Lance Widner, 11, of Melrose tries to pump up the crowd during Friday’s semifinal game against Texico.
By John Eisel: CNJ sports writer
Each January, for more than a half-century, basketball reunites rural eastern New Mexico.
The EPAC tournament reunites old friends, former rivals, coaches, and conjures up memories of a time when players wore Converse high-tops and there was no 3-point line.
“I met all the guys I used to know. It was like going-home week, really,” former San Jon coach and tournament co-founder Ed Lee said Thursday while taking in some tournament action at Texico High School. “Half of them that have walked in (to the gym) I knew or have coached against.”
Lee’s run-and-gun San Jon team won the first six EPAC championships starting in 1958. The Coyotes won just one more title (1967) as schools such as Melrose, Grady and Texico have taken turns dominating the boys tournament in the last two decades.
The tournament has had several homes over the years, depending on who had the biggest or more modern gym.
Scattered among the crowd at Friday’s Texico-Elida girls basketball game were fans from schools who played earlier in the day.
“To me, it’s just a big family oriented tournament, because you see the same last names that you saw 20 years ago,” said Texico schools superintendent R.L. Richards.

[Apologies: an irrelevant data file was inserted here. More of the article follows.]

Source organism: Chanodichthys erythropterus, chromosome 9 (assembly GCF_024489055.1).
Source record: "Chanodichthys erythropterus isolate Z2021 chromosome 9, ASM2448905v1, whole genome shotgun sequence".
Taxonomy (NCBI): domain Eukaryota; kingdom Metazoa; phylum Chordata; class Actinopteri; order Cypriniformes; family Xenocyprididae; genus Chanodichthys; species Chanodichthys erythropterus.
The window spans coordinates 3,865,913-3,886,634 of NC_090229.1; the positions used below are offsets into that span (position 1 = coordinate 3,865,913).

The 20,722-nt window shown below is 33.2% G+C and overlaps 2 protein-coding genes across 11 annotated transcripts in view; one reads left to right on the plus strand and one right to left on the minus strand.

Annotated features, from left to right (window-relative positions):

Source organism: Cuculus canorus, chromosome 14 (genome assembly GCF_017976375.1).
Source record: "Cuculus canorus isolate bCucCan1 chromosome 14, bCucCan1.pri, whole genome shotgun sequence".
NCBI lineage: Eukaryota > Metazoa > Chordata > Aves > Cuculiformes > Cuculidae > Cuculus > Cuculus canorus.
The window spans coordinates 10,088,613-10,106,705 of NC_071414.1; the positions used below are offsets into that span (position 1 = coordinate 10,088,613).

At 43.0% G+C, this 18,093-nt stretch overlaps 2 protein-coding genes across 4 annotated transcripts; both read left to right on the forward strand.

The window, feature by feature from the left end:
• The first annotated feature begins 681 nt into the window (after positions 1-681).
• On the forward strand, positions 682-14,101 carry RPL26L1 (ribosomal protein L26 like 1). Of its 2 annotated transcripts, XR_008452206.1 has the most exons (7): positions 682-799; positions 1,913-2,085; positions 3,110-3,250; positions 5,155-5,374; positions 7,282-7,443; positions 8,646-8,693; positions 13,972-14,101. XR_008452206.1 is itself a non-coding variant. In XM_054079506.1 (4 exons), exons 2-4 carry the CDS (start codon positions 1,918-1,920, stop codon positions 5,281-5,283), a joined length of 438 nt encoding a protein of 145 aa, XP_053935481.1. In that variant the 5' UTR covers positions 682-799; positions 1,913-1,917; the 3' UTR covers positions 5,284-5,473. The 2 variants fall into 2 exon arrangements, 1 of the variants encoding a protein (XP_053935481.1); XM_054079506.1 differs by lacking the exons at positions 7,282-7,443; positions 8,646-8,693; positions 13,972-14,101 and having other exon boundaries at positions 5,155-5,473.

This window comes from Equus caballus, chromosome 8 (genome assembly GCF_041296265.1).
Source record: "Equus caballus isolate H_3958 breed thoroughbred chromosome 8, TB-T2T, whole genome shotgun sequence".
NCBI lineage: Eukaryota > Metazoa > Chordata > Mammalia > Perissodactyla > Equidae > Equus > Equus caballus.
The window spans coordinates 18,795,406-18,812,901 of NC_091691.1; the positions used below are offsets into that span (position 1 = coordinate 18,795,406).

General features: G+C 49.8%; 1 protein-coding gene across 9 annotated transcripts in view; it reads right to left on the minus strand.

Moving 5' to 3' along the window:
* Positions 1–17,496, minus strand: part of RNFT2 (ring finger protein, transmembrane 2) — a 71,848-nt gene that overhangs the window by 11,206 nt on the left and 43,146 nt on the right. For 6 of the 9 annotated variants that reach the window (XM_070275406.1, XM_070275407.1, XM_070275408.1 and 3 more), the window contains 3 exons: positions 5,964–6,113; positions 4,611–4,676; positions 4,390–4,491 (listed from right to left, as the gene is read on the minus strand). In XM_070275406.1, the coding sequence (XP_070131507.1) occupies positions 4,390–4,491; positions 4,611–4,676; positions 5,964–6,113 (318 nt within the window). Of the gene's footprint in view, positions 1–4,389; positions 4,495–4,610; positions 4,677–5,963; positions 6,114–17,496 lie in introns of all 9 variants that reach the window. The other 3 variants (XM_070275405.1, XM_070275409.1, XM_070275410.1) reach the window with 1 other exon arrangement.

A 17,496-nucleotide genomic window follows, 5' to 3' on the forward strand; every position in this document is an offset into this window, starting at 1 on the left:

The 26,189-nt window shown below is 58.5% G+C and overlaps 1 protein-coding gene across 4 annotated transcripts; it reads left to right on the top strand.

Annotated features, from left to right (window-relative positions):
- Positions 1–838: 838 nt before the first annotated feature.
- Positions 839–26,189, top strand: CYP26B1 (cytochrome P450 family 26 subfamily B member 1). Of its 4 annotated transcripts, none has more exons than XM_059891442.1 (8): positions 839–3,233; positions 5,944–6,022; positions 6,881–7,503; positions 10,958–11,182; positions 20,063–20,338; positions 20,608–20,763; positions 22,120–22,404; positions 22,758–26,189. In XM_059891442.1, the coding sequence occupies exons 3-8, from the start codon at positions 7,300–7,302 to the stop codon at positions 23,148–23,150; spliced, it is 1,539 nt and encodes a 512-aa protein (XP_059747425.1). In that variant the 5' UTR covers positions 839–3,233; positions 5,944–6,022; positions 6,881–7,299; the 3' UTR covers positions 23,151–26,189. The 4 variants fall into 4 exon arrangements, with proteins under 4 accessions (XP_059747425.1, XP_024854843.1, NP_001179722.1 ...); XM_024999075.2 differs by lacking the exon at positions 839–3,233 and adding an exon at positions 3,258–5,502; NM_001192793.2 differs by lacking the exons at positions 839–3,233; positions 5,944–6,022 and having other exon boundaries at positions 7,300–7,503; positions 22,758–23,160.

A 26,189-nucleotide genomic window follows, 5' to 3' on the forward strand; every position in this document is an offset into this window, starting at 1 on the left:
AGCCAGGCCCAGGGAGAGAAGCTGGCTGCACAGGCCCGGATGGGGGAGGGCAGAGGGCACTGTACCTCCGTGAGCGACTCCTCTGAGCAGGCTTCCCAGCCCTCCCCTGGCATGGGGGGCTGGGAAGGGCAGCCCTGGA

Grady senior Jennifer Blackburn and freshman Katarina Grau are second-generation EPAC players. Jennifer’s father, Jay, and Katarina’s father, Lane, were on the 1978 Grady team that won EPAC and the state championship.
Blackburn and Grau also have brothers playing for Grady this year.
“My dad tells me every year, ‘We won EPAC, we won state,’” Jennifer Blackburn said.
Blackburn’s aunt, Julie, was on the 1987 Grady team, which was the last Lady Broncho team to win EPAC before Jennifer Blackburn’s team won the tournament last year.
“It’s been a tradition. All the older people will talk about when they were playing since the beginning,” Jennifer Blackburn said.
Grau rolls her eyes as the two talk about attending EPAC since they could remember. But they’ve looked forward to playing in EPAC for just as long.
“Basketball drives the community and gives us a chance to bring us together,” Heather Blackburn said.
Outside of the state tournament, the crowds and games for the tournament are more intense than most other games during the season.
Winning the EPAC is no small feat as more than a third of past EPAC boys champs have reached the state championship game. The ratio jumps to 70 percent for the champion of the girls tournament.
“For us, it’s almost as big as the state tournament; to have the bragging rights of EPAC,” Richards said.
Richards likened EPAC to a continuation of the settling of the area.
Independent people came and tried to tame the land, but found they could only survive by joining together, he said.
Those independent people gave way to independent towns. They now come together for EPAC, if not to survive, then to celebrate.
“It brings a whole regionalism to the group even though we’re so individual,” he said.
“It’s more than a tournament. It’s hard to describe it,” Richards said. “I know its the best high school tournament in the state.”